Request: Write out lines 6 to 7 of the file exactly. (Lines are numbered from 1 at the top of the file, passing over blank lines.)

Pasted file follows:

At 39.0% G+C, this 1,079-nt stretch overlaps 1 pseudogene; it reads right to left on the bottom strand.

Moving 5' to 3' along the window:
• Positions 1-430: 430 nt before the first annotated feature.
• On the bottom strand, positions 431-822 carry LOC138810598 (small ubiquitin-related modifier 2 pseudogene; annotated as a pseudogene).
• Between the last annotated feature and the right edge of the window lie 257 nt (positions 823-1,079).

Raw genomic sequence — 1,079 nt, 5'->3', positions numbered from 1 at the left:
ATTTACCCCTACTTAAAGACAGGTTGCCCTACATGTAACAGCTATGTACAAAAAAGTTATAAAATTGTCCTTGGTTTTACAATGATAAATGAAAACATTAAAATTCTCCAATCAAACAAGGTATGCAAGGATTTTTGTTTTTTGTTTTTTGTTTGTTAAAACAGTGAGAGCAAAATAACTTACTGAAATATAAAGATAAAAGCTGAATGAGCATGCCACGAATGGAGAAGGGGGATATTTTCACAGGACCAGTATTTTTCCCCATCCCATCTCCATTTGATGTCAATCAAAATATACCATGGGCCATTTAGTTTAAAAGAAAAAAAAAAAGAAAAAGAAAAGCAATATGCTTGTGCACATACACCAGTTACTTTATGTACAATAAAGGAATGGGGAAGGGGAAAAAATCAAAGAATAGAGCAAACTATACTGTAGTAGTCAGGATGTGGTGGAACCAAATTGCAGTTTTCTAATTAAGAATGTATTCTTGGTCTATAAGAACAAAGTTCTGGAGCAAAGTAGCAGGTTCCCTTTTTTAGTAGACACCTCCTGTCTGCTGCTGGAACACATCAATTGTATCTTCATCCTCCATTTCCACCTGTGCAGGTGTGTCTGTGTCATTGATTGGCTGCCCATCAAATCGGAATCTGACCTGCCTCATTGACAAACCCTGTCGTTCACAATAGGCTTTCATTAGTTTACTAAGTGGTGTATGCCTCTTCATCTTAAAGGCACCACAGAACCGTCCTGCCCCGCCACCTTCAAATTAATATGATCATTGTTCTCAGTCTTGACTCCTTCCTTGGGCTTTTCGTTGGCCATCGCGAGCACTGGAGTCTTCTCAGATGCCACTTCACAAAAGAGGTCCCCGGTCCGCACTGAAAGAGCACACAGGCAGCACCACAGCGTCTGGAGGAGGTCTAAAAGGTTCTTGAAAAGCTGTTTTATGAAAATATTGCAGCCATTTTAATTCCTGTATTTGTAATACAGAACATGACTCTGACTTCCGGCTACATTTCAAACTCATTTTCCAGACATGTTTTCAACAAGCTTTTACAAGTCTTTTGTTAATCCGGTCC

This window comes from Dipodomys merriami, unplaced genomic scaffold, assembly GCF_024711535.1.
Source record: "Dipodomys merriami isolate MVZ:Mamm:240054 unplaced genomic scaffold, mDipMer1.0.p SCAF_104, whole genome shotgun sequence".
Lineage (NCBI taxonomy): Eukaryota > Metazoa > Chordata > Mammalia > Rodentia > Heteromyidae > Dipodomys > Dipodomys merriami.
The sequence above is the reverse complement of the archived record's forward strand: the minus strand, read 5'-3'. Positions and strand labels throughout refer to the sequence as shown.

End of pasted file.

Raw genomic sequence — 1,079 nt, 5'->3', positions numbered from 1 at the left:
ATTTACCCCTACTTAAAGACAGGTTGCCCTACATGTAACAGCTATGTACAAAAAAGTTATAAAATTGTCCTTGGTTTTACAATGATAAATGAAAACATTAAAATTCTCCAATCAAACAAGGTATGCAAGGATTTTTGTTTTTTGTTTTTTGTTTGTTAAAACAGTGAGAGCAAAATAACTTACTGAAATATAAAGATAAAAGCTGAATGAGCATGCCACGAATGGAGAAGGGGGATATTTTCACAGGACCAGTATTTTTCCCCATCCCATCTCCATTTGATGTCAATCAAAATATACCATGGGCCATTTAGTTTAAAAGAAAAAAAAAAAGAAAAAGAAAAGCAATATGCTTGTGCACATACACCAGTTACTTTATGTACAATAAAGGAATGGGGAAGGGGAAAAAATCAAAGAATAGAGCAAACTATACTGTAGTAGTCAGGATGTGGTGGAACCAAATTGCAGTTTTCTAATTAAGAATGTATTCTTGGTCTATAAGAACAAAGTTCTGGAGCAAAGTAGCAGGTTCCCTTTTTTAGTAGACACCTCCTGTCTGCTGCTGGAACACATCAATTGTATCTTCATCCTCCATTTCCACCTGTGCAGGTGTGTCTGTGTCATTGATTGGCTGCCCATCAAATCGGAATCTGACCTGCCTCATTGACAAACCCTGTCGTTCACAATAGGCTTTCATTAGTTTACTAAGTGGTGTATGCCTCTTCATCTTAAAGGCACCACAGAACCGTCCTGCCCCGCCACCTTCAAATTAATATGATCATTGTTCTCAGTCTTGACTCCTTCCTTGGGCTTTTCGTTGGCCATCGCGAGCACTGGAGTCTTCTCAGATGCCACTTCACAAAAGAGGTCCCCGGTCCGCACTGAAAGAGCACACAGGCAGCACCACAGCGTCTGGAGGAGGTCTAAAAGGTTCTTGAAAAGCTGTTTTATGAAAATATTGCAGCCATTTTAATTCCTGTATTTGTAATACAGAACATGACTCTGACTTCCGGCTACATTTCAAACTCATTTTCCAGACATGTTTTCAACAAGCTTTTACAAGTCTTTTGTTAATCCGGTCC